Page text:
Through Jeremiah, YHWH appealed to the “apostate,” rebellious, backsliding or unfaithful “sons” or people to “return” to him, and this is followed with the promise, “I will heal your apostasy [wounds (LXX)],” curing them from backsliding into a course of rebelliousness. Repentant ones among the people are represented as responding with the words, “See, we come to you, for you [are] YHWH our God.” The Septuagint rendering is, “See, we will be your servants, for you are the Lord our God.” (3:22)

The acknowledgment of the repentant people regarding the hills and mountains relates to the idolatrous practices that were carried out on them. They would come to recognize these practices as “falsehood” or as a delusion, completely worthless and devoid of any benefits. The “commotion” on the mountains could refer to noisy idolatrous orgies. In the Septuagint, the reference is to the “power of the mountains.” Possibly this is to be understood as applying to the power idolaters ascribed to the deities they venerated at various sites on the mountains. The repentant people are portrayed as rejecting the worship of nonexistent deities and coming to be exclusively devoted to YHWH. They are quoted as acknowledging, “Truly in YHWH our God [is] the salvation of Israel.” YHWH alone is the one who can deliver his people, whereas the nonexistent deities can do nothing. (3:23)

The “shame” or “shameful thing” apparently designates all the nonexistent deities as a whole. Through the veneration of this “shameful thing,” ruination had come to the people. The repentant ones would come to recognize that, from their youth, the “shameful thing” (the false or foreign deities collectively) had “devoured the labor of [their] fathers, their flocks and their herds, their sons and their daughters.” These disgusting nonexistent deities gave nothing to them, but only brought great loss to those who worshiped them. (3:24)

In view of what had befallen the people because of their unfaithfulness to YHWH, the repentant ones would be moved to say, “Let us lie down in our shame and let our dishonor cover us, for against YHWH our God we have sinned, we and our fathers, from our youth and to this day, and we have not listened to the voice of YHWH our God.” The repentant people would humbly acknowledge that they deserved to be shamed and disgraced or humiliated for having disobeyed YHWH. During the lifetime of Jeremiah, shame and disgrace came in the form of conquest and exile. (3:25)


In verse 1 of the Septuagint, the focus is on whether the divorced woman would return to her first husband after she has defiled herself. Additionally, Jerusalem is represented as having committed prostitution with many “shepherds” or rulers.

In verse 3, the Septuagint translator appears to have read the Hebrew word for “spring rain” (malqóhsh) as mohqésh (“snare” [something that entangles or causes stumbling]). This may account for a rendering of the initial phrase that is very different from the wording of the Masoretic Text. “And you had many shepherds as a stumbling block for yourself.” This could mean that “Jerusalem” (the people of the kingdom of Judah) had many kings who led the people astray. Another possibility is that “Jerusalem” allied herself with many foreign rulers, and these were a snare or a stumbling block to her, with ruinous consequences. The Septuagint text continues, “You came to have the appearance of a prostitute; you were shameless toward all.”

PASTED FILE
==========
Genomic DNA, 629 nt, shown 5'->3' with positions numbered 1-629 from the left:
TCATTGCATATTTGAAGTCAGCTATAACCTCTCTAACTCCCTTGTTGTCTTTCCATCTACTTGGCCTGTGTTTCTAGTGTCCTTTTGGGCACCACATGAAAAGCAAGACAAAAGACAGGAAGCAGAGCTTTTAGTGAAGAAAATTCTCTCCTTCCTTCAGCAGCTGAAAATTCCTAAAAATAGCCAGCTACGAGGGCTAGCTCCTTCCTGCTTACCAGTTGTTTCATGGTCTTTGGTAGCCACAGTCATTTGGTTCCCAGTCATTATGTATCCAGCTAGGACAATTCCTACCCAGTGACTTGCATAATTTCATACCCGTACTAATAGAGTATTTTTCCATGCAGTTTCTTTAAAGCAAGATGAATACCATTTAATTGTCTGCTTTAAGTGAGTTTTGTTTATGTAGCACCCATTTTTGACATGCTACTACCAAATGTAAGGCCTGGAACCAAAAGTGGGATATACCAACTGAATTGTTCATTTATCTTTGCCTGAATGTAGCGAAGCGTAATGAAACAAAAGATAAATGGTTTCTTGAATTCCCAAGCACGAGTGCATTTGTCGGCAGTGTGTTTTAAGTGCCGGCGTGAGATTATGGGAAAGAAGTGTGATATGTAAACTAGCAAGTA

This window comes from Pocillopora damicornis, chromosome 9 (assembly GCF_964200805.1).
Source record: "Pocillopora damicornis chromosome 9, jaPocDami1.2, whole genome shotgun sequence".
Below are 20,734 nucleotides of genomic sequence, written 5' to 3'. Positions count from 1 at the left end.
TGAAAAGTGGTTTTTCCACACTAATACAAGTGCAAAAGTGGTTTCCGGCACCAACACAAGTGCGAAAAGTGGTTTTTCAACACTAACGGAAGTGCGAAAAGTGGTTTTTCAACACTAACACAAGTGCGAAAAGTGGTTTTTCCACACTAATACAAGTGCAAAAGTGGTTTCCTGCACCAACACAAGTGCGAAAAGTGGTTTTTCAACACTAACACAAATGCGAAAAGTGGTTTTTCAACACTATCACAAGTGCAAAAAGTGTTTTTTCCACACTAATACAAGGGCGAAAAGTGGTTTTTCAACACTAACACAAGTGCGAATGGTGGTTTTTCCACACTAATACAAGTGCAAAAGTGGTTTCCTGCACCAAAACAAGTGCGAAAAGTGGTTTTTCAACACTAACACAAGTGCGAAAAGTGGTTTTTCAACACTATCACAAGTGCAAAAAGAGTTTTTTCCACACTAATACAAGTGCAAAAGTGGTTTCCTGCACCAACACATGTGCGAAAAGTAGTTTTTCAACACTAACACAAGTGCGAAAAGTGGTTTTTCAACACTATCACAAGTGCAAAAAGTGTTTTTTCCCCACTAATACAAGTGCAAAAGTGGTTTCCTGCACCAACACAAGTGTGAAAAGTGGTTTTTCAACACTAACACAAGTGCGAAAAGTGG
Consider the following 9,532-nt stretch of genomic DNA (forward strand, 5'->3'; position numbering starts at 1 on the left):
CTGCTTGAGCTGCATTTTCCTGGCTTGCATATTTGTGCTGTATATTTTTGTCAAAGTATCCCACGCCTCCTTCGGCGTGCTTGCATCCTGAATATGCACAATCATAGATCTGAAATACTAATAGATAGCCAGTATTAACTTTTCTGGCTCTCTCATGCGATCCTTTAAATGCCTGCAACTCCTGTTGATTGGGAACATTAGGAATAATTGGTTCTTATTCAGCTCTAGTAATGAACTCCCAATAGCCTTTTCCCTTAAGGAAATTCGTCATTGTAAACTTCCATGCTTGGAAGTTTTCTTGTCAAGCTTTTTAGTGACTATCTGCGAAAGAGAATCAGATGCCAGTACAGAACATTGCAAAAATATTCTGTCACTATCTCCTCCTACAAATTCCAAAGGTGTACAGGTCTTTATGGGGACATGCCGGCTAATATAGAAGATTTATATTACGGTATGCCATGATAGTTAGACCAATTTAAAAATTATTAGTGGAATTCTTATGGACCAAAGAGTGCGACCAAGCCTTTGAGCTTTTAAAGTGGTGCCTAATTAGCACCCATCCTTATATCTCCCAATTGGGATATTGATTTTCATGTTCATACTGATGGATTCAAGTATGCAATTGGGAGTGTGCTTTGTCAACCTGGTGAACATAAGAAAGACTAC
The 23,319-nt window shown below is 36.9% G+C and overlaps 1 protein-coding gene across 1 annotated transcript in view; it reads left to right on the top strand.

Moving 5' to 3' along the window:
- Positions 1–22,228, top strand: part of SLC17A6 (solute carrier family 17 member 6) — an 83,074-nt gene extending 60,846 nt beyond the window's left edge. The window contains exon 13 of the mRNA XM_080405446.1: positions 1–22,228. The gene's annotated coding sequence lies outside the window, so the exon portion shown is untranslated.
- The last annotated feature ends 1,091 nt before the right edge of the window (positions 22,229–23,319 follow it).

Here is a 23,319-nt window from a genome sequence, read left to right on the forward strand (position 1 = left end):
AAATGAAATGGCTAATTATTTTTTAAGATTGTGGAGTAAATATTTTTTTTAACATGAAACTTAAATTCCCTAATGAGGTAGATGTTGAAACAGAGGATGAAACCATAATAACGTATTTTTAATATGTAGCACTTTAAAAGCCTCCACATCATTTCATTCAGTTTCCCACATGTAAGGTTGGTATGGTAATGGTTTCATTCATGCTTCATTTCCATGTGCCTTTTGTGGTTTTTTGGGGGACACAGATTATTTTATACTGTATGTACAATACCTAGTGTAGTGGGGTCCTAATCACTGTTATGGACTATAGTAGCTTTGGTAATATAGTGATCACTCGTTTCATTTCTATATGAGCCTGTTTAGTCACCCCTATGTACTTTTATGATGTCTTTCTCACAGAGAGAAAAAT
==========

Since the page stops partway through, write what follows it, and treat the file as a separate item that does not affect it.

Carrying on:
The Septuagint rendering of verse 5 contains wording that parallels the Hebrew text, but the meaning of the initial phrase is not clear. “Will it remain forever [literally, “into the age”], or will it be guarded to victory? See, you spoke, and you did these evils and have prevailed.” The closest antecedent is “virginity” (verse 4), and possibly it is the object of the initial phrase.

Especially the wording of verse 17 indicates that the future Messianic time is in view. Although people from many nations did become proselytes and went to the rebuilt temple in Jerusalem for worship, the city did not then become known as the “throne of YHWH.” Therefore, it appears that the prophetic words find their fulfillment in relation to the “Jerusalem above.” Once the opportunity to become children of the heavenly Jerusalem opened up to non-Jewish peoples, individuals from many nations availed themselves of the means to become children or citizens of the heavenly city and thus were gathered to the person of YHWH there. They came to enjoy the status of God’s approved children when they accepted Jesus as the promised Messiah, Anointed One, or Christ, the unique Son of God, and his sacrificial death for them so as to have their sins forgiven. (Acts 15:7-18; 26:16-18; Galatians 4:26; Ephesians 2:11-13) They ceased to conduct themselves stubbornly according to their former corrupt ways. (1 Corinthians 6:9-11; Titus 2:11-14; 1 Peter 1:14; 2:9-11; 4:1-4)

When linked to Jerusalem as the “throne of YHWH” (verse 17), the reference to “Zion” in verse 14 could also have an application to the heavenly Zion, for to it members of all the tribes of Israel were brought as repentant persons who had been forgiven of their sins on the basis of their faith in Jesus as the unique Son of God and his sacrificial death for them. (Hebrews 12:22-24) These true Israelites came to have “shepherds” who genuinely cared for them, laboring in their interests. (Jeremiah 3:15; compare Acts 20:28, 32-35; 1 Peter 5:1-4.) Initially, there were only a few Israelites who accepted Jesus as the Son of God, but soon, through the labors of the apostles and other disciples, their numbers increased greatly. (Jeremiah 3:16; Acts 6:7) Once they came to recognize the far grander arrangement for worship that did not depend on any specific place or geographical location (John 4:21-24), the “ark of the covenant” would indeed not have been missed. (Jeremiah 3:16; compare Hebrews 9:1-27.)

When verse 18 is regarded as having a Messianic application, the prophetic words would relate to the unity that Israelites from all tribes would enjoy in the realm under the rule of the Messiah.

In verse 19, the Septuagint quotes Jeremiah as saying regarding the promised restoration, “And I said, May it be, Lord.” The text then continues with God’s words, “For I will set you among children and give you a choice land, an inheritance of God Almighty of nations.”